Q: Why do some people become aggressive when they have dementia?
A: Dementia is a general term for memory loss and loss of other cognitive abilities that is severe enough to interfere with daily life. The most common form is Alzheimer’s disease, which accounts for 60-80% of all cases of dementia.
Unfortunately, it is not uncommon to see signs of aggression in people who have dementia, and it primarily stems from frustrations. The National Institute of Health reported that over a ten-year period they saw almost 96 percent of all people with Alzheimer’s showed some aggression and 5 to 10 percent exhibited violent behaviors.
This type of aggression or violence may mean cursing, yelling, kicking, biting, spitting, slapping, or worse. The person with dementia is losing their ability to understand the world around them and is lashing out. They may not be able to communicate their needs and may be feeling pain or discomfort. They may be hungry, or they may have trouble understanding what is being said to them. The environment may be overstimulating, with too many noises and lights.
Regardless of the reason behind it, when your loved one becomes aggressive it will no doubt feel personal and be very upsetting. It may be difficult for the family caregiver to reach out for help because they feel ashamed of what is happening, or fear other people getting involved.
Sometimes there are ways that the family caregiver can learn to understand the behaviors and adjust to de-escalate them. Talking to a professional or taking classes on dementia can help educate the caregiver in how to handle and perhaps even prevent such behaviors.
It is always important to talk to the doctor if you see these mood and behavior changes. It is possible there is a urinary tract infection causing the difficult behaviors or another physical health issue to address. Once they rule those things out the doctor may find it appropriate to prescribe a medication to help calm the person’s mood.
The family caregiver has the right to safety and security. Even though we may understand that the behavior is stemming from a brain disease, it does not mean we should ever accept the behavior as inevitable. Ultimately, it is caused by a medical issue and therefore medical intervention should be part of the treatment.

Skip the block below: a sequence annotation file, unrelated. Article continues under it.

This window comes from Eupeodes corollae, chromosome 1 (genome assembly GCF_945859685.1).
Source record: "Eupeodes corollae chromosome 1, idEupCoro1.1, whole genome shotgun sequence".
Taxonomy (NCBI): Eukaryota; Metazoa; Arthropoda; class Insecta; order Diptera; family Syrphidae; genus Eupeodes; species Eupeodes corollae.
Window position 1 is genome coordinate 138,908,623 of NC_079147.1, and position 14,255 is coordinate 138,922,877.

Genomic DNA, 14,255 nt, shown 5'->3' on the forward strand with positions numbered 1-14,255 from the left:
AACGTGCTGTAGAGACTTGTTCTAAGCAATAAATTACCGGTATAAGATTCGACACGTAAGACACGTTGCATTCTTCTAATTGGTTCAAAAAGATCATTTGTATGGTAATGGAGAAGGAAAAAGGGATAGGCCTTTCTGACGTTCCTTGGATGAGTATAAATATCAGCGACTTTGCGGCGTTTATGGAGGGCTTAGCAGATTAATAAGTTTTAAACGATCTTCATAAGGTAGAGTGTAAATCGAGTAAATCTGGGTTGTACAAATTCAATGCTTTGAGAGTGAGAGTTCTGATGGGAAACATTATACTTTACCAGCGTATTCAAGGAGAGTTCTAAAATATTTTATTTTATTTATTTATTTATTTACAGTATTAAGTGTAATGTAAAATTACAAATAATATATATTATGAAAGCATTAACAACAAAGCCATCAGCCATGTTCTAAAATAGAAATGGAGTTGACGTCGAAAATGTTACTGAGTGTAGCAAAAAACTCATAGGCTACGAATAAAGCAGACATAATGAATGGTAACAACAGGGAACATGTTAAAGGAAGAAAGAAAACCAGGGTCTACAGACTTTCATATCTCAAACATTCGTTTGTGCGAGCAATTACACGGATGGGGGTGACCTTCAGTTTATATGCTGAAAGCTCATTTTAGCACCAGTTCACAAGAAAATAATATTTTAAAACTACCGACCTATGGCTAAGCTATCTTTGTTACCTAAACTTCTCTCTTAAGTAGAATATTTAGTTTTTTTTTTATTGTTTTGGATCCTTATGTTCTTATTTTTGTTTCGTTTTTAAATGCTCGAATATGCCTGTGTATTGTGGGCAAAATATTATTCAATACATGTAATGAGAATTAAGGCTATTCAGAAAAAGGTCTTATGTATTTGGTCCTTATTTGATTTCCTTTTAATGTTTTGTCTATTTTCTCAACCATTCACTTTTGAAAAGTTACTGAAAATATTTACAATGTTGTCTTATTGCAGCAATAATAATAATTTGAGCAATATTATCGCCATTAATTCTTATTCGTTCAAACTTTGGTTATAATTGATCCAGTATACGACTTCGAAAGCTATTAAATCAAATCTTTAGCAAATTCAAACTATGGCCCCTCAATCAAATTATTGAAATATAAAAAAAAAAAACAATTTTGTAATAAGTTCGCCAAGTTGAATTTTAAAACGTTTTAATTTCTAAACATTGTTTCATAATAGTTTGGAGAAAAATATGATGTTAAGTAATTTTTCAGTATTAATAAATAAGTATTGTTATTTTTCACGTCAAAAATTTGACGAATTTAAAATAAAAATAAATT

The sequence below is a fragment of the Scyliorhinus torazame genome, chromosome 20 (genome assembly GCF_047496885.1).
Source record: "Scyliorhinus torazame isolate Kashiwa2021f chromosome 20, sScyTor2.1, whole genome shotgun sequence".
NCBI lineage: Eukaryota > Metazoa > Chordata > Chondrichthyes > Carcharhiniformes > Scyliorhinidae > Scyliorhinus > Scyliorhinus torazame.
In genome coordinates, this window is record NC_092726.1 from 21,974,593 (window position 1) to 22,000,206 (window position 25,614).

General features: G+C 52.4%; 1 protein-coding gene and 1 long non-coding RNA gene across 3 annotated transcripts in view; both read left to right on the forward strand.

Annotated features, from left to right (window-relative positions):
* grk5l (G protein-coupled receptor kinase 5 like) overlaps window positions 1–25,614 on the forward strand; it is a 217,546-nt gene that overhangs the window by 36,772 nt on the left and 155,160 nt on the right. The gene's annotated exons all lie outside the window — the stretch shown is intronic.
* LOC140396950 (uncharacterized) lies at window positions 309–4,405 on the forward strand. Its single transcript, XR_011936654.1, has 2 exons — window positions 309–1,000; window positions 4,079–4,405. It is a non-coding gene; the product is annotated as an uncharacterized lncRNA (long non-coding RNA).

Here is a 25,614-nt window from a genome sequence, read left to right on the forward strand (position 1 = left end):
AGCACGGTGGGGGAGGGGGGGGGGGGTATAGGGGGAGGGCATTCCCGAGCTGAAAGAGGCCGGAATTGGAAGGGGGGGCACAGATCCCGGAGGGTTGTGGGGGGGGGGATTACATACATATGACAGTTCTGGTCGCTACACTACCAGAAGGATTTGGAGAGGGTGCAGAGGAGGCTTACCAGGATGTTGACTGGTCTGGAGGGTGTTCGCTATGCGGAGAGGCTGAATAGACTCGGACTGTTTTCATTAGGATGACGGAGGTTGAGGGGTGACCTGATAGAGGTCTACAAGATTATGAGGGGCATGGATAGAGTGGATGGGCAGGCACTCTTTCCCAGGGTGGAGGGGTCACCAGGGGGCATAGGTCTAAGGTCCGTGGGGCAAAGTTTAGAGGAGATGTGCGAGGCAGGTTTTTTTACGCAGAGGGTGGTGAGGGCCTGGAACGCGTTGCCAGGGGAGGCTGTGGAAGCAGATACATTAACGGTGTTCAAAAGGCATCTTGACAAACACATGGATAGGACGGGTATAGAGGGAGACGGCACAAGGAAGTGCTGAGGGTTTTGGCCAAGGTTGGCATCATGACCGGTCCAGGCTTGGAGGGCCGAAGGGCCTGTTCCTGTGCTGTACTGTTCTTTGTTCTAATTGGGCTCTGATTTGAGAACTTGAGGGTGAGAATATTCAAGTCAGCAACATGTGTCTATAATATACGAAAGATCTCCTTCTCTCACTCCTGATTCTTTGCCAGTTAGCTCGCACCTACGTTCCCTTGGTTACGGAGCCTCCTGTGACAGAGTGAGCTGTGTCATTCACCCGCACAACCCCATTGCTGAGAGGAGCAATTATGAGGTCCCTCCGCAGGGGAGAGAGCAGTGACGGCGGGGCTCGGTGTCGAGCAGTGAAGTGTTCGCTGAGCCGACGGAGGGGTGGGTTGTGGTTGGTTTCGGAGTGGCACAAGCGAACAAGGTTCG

The caregiver will need support from the doctor, friends and family and from the professionals who understand dementia. The first thing is to look at immediate safety needs. Ensure there are no weapons, including firearms, knives, and tools available. Know that in any immediate danger you should call 911 for assistance and tell them the person has dementia.
Caring for someone with aggression will take a toll on the caregiver. Know your options for placement in a facility if you are unable to meet the needs of your loved at home safely. You can call the Alzheimer’s Association 24 hour helpline at 800-272-3900 or schedule an appointment with one of Ventura County’s three Caregiver Resource Centers https://www.vcaaa.org/our-services/caregiver-services/
If you are caring for someone with dementia who is acting aggressively, give yourself permission to get help and support and not to be treated that way. Value your own safety and know that your loved one would want that for you if they could understand what was happening. Reach out for help so that both you and your loved one with dementia can get the information, support and care you both deserve.
Martha Shapiro can be reached at Senior Concerns at 805-497-0189 or by email at email@example.com.